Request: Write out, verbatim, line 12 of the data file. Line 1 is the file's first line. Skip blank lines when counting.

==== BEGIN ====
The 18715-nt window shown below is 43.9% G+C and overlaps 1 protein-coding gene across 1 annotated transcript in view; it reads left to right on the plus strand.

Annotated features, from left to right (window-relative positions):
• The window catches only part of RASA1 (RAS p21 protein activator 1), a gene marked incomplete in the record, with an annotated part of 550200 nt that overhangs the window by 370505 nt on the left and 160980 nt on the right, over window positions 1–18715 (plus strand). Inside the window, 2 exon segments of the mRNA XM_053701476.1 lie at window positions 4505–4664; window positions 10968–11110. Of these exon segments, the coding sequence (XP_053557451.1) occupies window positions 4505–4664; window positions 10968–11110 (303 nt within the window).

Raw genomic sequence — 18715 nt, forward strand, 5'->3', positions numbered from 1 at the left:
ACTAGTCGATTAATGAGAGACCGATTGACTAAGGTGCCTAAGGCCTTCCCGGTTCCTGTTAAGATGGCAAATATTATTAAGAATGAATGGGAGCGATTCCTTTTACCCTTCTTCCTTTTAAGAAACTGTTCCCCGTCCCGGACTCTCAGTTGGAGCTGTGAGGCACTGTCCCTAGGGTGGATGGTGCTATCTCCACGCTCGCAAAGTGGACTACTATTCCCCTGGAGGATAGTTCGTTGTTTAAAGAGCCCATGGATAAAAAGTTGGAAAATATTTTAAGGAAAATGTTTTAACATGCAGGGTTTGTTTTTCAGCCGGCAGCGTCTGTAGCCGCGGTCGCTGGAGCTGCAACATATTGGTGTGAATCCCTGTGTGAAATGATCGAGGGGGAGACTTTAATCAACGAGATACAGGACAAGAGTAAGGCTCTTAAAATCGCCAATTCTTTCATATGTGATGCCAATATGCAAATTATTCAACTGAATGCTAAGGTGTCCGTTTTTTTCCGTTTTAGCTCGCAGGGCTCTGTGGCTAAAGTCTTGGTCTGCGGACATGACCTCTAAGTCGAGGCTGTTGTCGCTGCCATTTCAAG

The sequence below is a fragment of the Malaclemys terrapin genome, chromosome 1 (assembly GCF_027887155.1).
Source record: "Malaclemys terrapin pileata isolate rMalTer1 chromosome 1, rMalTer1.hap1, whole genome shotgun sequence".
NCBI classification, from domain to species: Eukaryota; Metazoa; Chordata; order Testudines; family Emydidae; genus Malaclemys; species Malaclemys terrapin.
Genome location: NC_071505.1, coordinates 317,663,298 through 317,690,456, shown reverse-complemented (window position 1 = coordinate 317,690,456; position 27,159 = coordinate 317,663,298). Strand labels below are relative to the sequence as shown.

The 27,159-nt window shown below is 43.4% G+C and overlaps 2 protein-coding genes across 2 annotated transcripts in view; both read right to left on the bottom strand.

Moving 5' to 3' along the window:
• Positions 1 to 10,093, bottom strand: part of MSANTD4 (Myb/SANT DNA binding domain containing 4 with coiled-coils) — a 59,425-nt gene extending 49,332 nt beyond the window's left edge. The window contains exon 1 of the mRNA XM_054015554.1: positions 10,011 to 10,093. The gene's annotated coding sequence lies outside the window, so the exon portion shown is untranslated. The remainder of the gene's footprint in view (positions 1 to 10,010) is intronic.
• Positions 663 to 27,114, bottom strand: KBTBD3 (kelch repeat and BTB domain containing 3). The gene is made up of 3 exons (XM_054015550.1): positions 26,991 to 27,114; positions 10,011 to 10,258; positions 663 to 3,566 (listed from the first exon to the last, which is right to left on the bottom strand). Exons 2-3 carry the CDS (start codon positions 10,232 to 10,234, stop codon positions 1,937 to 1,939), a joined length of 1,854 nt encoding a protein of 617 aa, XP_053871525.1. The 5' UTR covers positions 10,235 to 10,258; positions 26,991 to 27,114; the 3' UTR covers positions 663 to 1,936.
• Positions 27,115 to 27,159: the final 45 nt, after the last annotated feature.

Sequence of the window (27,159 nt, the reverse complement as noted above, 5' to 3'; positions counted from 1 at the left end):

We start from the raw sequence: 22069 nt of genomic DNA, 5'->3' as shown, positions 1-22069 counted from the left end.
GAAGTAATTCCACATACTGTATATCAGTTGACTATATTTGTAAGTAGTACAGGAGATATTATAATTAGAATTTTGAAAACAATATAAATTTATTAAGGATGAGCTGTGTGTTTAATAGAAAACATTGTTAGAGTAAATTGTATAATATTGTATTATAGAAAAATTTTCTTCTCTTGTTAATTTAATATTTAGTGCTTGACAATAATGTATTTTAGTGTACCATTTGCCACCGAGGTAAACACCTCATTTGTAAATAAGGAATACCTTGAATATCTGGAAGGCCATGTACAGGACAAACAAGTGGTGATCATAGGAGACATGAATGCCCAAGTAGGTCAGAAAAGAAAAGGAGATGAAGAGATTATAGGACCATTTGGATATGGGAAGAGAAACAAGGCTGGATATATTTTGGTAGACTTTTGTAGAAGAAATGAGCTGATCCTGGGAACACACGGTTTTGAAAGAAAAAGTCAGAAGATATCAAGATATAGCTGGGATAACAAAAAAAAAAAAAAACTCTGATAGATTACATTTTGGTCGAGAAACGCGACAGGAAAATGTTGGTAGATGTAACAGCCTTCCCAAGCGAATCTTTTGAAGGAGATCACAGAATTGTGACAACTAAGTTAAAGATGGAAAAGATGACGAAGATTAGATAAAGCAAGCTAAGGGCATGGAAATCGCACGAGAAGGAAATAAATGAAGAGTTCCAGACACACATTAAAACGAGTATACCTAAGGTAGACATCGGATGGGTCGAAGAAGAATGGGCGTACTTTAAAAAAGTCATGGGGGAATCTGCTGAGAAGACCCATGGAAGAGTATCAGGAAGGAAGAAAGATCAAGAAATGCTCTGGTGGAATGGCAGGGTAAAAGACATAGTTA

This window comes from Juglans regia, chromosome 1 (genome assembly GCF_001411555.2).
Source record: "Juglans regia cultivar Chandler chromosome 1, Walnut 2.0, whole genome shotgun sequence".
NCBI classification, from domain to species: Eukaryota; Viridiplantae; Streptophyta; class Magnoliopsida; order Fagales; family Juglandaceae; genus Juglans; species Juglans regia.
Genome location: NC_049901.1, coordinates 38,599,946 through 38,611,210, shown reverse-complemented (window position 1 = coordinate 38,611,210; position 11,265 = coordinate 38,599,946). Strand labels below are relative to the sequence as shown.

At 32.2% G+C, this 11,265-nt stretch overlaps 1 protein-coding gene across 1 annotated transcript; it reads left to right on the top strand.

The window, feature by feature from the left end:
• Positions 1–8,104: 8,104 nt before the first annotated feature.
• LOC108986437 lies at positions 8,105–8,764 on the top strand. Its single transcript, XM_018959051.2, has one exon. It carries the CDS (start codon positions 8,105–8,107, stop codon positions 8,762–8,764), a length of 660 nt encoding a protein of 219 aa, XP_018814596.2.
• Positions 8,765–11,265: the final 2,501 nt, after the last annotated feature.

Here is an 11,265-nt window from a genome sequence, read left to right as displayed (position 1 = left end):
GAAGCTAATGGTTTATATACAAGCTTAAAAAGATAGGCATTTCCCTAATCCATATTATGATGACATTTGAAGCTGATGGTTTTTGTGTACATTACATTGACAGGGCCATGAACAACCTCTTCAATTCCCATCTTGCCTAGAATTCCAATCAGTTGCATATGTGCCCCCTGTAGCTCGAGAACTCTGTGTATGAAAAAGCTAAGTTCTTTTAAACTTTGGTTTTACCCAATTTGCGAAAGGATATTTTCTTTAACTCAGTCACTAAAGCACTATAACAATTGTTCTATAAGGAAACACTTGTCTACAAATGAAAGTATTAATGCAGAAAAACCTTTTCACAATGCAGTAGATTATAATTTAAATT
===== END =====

• Positions 1 to 10,093, bottom strand: part of MSANTD4 (Myb/SANT DNA binding domain containing 4 with coiled-coils) — a 59,425-nt gene extending 49,332 nt beyond the window's left edge. The window contains exon 1 of the mRNA XM_054015554.1: positions 10,011 to 10,093. The gene's annotated coding sequence lies outside the window, so the exon portion shown is untranslated. The remainder of the gene's footprint in view (positions 1 to 10,010) is intronic.